For those of you who don’t follow banking industry news, we are about to enter another banking related shitstorm. The short version is that a large group of banks colluded to steal very small amounts of money from basically every person on Earth for about five years. The money siphoned off from consumers is estimated to be in the billions of dollars. This latest in a long line of banking and finance scandals is not anticipated to send the “Global” Economy (which mostly means the OCED economies) into a downward spiral, but I think there are good reasons why USians (among others) should still care.
First by way of background for those unfamiliar with how interest rates are set, LIBOR is the London InterBank Offer Rate. [Wiki] Its the interest rate banks charge one another typically for short term borrowing. LIBOR is relevant to the rest of us because its rate is used as the “base rate” in many other types of loans. The idea is that the rate that banks would charge each other is a cheapest market rate because banks are so creditworthy (HA!), so the rates of all other borrowers can be adjusted based this lowest market rate. For a example a floating rate mortgage may require that the homeowner pay LIBOR plus 2 percent or a credit card may charge LIBOR plus 8 percent. If banks lend to one another at 1 percent then the homeowner pays 3 percent and the credit card borrower pays 9 percent.
Something like $800 trillion – no that is not a typo, I do mean *T*rillion – dollars in assets are affected by LIBOR. [The Economist]
So what happened? Well, what always happens when you give a small number of people unfettered control over the reins of our economy? COLLUSION! A bunch of traders allegedly got together and said…Hey! If we knew what the LIBOR rate was going to be tomorrow we could trade on that information and make enormous amounts of money! And then they realized…oh wait…our friends over there at the other table are the ones who tell the people who calculate LIBOR what the rates are. Hey, you guys want a cup of coffee?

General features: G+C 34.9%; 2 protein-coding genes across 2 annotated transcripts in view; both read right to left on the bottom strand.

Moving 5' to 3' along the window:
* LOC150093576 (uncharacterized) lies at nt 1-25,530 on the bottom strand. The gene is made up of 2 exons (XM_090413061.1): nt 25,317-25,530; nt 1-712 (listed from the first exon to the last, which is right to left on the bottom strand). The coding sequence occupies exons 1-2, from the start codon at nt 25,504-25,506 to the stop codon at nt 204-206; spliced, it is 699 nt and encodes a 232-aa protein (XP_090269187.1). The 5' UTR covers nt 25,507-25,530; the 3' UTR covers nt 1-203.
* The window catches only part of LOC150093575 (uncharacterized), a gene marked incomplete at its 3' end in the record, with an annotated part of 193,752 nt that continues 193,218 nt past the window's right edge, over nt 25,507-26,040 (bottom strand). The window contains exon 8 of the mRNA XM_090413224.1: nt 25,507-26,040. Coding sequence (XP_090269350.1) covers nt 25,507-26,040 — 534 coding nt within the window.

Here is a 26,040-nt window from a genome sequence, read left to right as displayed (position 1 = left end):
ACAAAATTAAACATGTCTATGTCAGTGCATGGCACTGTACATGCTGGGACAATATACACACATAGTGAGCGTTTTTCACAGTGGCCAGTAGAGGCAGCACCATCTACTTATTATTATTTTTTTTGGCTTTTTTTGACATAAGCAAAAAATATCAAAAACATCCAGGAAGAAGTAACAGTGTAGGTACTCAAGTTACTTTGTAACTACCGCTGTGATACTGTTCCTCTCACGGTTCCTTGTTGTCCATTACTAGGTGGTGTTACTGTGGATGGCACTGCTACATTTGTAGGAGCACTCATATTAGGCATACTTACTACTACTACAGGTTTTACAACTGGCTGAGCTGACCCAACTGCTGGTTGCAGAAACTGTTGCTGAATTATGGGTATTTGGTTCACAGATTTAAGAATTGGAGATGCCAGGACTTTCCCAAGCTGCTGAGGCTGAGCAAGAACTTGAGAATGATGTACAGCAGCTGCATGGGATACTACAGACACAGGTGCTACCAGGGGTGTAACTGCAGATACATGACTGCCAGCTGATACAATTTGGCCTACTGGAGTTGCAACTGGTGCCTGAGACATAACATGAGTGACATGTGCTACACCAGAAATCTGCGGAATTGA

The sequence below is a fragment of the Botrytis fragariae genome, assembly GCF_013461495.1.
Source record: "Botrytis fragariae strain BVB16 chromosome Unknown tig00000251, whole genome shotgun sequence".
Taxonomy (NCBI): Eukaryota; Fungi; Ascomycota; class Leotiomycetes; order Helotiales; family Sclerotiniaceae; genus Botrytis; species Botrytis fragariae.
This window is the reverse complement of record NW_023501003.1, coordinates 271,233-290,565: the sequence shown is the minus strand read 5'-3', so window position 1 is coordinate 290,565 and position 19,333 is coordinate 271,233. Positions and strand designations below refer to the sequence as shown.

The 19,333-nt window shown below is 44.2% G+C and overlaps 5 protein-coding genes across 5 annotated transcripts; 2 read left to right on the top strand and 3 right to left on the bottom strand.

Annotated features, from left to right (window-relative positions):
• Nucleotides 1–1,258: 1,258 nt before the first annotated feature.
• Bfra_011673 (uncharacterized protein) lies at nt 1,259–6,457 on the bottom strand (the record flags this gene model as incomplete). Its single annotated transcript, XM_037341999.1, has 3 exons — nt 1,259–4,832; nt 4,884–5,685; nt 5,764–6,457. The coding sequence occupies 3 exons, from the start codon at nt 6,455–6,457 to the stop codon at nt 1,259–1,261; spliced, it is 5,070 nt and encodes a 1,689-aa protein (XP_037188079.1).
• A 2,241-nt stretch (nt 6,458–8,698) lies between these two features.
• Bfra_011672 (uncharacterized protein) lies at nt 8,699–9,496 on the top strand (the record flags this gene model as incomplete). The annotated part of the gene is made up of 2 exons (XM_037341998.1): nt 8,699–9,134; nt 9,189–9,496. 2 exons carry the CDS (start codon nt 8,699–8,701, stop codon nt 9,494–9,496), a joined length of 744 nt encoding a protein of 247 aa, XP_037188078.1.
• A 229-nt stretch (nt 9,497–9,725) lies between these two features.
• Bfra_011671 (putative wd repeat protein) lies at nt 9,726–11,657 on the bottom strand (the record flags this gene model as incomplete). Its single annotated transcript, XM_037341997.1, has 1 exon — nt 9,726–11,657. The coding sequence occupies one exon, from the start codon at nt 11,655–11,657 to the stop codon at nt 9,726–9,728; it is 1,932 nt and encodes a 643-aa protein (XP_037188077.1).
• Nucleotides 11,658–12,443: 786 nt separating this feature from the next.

Seriously, they bribed them with coffee. [UK Government's Complaint - PDF]
(Okay, there was probably more than coffee involved, but I like the hyperbole.)
The full consequences of this fraud may never really be known. But as economist Robert Shapiro explains:
Early analysis suggests that for several years, the LIBOR was off by an average of 30 to 40 basis points. (A hundred basis points equal one percentage point in an interest rate.) That is enough, for example, to add $50 to $100 to the monthly cost of a $100,000 loan. In 2007 and 2008, Americans held $11.1 trillion in outstanding residential mortgage debt. At the time, between 30 percent and 40 percent of that debt carried adjustable rates. If the bankers’ manipulations of the LIBOR was responsible for raising LIBOR rates by just 20 basis points in that period, their shenanigans added between $1.1 billion and $2.2 billion to the yearly interest paid by American homeowners.
[Shapiro's Blog via an MSNBC article]
Given that consumers will likely never see that money again why should we care? Because there is something we can do to protect consumers going forward. While many of us would prefer wholesale change to our political and economic solutions, I think incremental change is still worth pursuing. In the US, I think that means we need to defend (politically) the financial regulation we have in place from attempts by “free-market” asshats to undermine its effectiveness and we need to work to extend oversight of financial institutions. One thing we’ve learned from recent history is that financial institutions have extraordinary reach, the ability to defraud substantial numbers of people, and no real fear that their fraud will ever be detected.
To be completely partisan for a second, the Republican party seems determined to keep it that way. Recently, the House voted to “defund” implementation of Dodd-Frank. [The Hill.] Since the Republicans regained the House in 2010, they have systematically reduced the ability of our regulatory agencies to police the financial markets by repeatedly cutting their budgets [New York Times Editorial]. Now Romney is running on a platform that includes the repeal of Dodd-Frank - or at least parts of it…which parts he’s not ready to talk about yet…but it will include the parts that are “unnecessary.” [Bloomberg]
Can you guess whose interests he’ll be considering when making the determination of what parts are “necessary”?